Contempt Cases

In Georgia family law cases, contempt typically arises when one party refuses or otherwise fails to abide by the terms of a court-approved settlement, divorce decree, or other court order. Contempt orders can be issued with regard to child custody, child support issues, or any failure to comply with court orders. Regardless of  the logistics surrounding your divorce case, you will need to follow the terms and conditions in the decree unless you have put in a stay pending appeal. You could be faced with a motion of contempt when one party has:

• violated parenting time arrangements,

• failed to pay child support or is not paying the full amount,

• failed to pay alimony or is not paying the full amount,

• withheld property from the court, or

• moved out of state with a child without court permission.

Violating a court order means you could be subject to consequences such as hefty fines, payment of fees, transfer of property, and possible prison time. However, before this happens, the following requirements must be met:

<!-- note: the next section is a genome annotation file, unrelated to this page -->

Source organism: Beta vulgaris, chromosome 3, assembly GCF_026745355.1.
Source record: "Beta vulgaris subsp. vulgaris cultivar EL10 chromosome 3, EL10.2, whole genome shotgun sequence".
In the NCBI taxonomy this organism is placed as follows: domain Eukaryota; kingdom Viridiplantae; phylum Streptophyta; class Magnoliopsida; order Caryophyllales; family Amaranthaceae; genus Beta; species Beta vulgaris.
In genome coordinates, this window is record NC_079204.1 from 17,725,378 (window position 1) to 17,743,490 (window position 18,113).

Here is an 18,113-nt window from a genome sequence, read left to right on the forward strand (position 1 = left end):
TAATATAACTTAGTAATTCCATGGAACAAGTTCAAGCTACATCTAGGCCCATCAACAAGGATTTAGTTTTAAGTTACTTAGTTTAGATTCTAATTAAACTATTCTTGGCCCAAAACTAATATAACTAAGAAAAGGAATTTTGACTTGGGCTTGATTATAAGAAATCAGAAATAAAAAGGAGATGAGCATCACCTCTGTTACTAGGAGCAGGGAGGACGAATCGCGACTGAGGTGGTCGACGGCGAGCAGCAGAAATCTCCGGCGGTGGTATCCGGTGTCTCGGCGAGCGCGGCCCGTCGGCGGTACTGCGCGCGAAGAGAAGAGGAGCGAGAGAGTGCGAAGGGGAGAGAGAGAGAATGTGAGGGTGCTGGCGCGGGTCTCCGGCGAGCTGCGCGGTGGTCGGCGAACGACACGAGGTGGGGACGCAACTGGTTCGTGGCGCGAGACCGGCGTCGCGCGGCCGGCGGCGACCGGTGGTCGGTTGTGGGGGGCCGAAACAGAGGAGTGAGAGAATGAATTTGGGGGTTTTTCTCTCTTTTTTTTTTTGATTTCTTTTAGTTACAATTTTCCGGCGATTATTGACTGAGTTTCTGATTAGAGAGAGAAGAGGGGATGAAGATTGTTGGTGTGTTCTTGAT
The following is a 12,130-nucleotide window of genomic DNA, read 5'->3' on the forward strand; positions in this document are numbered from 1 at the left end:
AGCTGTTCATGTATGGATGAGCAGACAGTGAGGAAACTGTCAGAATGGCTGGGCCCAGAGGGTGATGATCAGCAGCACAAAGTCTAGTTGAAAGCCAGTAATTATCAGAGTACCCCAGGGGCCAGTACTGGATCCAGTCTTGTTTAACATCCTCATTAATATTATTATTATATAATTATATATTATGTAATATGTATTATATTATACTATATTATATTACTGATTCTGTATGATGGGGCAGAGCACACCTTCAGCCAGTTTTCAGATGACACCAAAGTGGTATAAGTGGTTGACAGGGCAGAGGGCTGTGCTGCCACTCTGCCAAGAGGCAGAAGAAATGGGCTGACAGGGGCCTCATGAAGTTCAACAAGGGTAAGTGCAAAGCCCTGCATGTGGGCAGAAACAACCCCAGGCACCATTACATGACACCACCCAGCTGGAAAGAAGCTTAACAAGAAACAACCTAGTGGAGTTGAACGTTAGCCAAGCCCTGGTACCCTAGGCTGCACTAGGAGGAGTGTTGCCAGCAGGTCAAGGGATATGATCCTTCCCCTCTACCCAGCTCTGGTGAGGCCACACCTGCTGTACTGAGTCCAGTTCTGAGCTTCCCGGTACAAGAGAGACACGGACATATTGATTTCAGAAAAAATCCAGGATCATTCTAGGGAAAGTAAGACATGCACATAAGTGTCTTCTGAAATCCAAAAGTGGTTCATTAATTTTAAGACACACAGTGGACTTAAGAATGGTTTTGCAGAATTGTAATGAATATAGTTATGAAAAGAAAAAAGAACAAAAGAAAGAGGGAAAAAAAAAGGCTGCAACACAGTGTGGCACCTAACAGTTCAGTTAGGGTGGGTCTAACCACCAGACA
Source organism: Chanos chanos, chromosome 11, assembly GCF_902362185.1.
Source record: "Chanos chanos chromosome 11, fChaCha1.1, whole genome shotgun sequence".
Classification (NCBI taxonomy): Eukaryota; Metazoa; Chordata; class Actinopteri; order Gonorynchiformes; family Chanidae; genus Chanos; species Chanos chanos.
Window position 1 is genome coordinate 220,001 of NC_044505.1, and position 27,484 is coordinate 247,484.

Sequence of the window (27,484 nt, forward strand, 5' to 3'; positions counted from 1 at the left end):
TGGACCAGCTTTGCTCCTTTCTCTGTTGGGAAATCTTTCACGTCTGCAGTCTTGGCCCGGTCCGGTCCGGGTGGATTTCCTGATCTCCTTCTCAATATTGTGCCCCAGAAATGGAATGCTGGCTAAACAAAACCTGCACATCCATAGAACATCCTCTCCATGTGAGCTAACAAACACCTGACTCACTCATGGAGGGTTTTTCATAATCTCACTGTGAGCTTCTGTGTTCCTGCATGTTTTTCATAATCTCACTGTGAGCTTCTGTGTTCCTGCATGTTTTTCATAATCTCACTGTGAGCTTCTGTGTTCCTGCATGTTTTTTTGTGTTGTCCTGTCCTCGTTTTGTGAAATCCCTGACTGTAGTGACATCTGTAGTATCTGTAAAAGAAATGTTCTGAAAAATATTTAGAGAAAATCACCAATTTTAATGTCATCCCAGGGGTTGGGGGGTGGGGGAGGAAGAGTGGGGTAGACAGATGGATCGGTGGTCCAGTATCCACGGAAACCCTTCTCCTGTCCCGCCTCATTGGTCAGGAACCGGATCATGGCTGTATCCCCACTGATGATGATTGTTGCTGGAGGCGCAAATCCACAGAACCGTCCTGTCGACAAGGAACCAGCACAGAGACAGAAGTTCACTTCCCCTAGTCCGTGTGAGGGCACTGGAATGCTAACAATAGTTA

• the court must have jurisdiction,

• the party filing a contempt motion must show that their ex-spouse did not comply with a court order or follow the requirements of the divorce decree, and

• the accused must be given an opportunity to be present at a hearing at which time s/he will be given the chance to explain the reasons for failure to comply.

 

In situations where you are subject to being held in contempt, The Moore Law Firm is here to help.  On the other hand, if your spouse is intentionally violating court orders, presenting them with a motion of contempt may also be the answer. At The Moore Law Firm LLC, you will be backed by 25 years of combined legal experience dealing with the enforcement of court orders in matrimonial and family court proceedings. Our office is located 410 E. Taylor Street, Suite M. Griffin, Georgia 30224